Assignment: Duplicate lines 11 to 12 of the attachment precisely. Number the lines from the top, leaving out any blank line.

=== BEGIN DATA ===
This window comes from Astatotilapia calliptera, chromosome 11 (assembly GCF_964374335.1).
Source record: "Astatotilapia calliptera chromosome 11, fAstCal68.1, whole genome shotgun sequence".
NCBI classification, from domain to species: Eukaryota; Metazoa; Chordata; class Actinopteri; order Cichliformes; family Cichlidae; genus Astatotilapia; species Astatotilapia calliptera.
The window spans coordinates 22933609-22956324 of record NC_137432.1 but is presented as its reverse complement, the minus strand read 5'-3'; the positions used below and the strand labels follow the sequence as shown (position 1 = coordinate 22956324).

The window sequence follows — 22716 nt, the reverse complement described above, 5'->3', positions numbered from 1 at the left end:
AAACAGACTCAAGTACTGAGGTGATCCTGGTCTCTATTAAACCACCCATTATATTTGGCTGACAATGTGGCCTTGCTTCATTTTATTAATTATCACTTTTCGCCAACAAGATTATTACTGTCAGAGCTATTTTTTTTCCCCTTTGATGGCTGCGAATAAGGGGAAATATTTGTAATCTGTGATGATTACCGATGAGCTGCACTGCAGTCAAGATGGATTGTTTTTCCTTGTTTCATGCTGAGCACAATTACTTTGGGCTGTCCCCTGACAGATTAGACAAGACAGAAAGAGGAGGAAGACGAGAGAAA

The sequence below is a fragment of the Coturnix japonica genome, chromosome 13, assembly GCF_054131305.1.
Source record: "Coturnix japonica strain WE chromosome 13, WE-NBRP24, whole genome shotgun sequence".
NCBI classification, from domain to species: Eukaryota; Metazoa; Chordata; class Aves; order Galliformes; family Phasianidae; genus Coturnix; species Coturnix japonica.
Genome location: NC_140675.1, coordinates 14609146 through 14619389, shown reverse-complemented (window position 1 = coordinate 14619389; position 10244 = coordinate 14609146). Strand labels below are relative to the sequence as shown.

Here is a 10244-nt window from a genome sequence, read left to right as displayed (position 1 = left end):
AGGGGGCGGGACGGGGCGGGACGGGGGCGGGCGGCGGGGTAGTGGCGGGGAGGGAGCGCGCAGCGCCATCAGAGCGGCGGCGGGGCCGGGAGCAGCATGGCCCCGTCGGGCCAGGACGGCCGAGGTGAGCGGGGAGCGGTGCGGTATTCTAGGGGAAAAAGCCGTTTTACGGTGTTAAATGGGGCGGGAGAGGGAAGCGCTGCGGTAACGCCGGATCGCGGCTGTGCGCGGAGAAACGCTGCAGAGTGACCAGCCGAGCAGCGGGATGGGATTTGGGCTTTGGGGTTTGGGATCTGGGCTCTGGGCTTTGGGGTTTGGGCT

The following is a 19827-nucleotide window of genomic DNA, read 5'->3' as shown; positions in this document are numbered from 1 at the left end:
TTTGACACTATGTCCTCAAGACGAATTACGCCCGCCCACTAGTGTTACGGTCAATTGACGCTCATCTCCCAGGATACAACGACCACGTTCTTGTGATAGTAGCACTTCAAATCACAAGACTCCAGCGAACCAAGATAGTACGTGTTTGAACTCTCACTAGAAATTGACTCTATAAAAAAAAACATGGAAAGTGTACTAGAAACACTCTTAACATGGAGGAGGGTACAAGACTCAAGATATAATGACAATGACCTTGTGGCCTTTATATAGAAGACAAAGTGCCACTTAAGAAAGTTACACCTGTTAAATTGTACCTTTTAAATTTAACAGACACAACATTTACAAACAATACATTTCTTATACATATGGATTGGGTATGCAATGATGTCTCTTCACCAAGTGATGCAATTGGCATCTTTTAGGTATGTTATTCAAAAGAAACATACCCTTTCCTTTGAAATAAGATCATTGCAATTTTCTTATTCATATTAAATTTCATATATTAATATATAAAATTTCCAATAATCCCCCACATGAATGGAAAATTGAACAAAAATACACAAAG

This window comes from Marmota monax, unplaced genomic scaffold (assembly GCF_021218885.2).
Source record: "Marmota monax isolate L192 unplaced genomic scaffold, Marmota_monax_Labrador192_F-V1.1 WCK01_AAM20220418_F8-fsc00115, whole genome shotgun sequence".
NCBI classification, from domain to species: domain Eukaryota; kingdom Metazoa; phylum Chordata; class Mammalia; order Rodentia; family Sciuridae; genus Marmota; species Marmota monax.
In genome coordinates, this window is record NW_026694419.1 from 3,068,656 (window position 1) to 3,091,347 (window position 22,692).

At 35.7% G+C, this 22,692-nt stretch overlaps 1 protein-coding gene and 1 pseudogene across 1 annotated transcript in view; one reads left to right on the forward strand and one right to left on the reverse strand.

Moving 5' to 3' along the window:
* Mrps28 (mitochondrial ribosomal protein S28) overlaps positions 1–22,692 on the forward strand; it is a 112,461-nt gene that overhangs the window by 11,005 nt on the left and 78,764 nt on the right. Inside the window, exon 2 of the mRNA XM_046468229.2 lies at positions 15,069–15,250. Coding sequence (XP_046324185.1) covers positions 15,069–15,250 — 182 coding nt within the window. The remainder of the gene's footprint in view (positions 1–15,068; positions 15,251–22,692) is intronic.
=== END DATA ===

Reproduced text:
Here is a 10244-nt window from a genome sequence, read left to right as displayed (position 1 = left end):
AGGGGGCGGGACGGGGCGGGACGGGGGCGGGCGGCGGGGTAGTGGCGGGGAGGGAGCGCGCAGCGCCATCAGAGCGGCGGCGGGGCCGGGAGCAGCATGGCCCCGTCGGGCCAGGACGGCCGAGGTGAGCGGGGAGCGGTGCGGTATTCTAGGGGAAAAAGCCGTTTTACGGTGTTAAATGGGGCGGGAGAGGGAAGCGCTGCGGTAACGCCGGATCGCGGCTGTGCGCGGAGAAACGCTGCAGAGTGACCAGCCGAGCAGCGGGATGGGATTTGGGCTTTGGGGTTTGGGATCTGGGCTCTGGGCTTTGGGGTTTGGGCT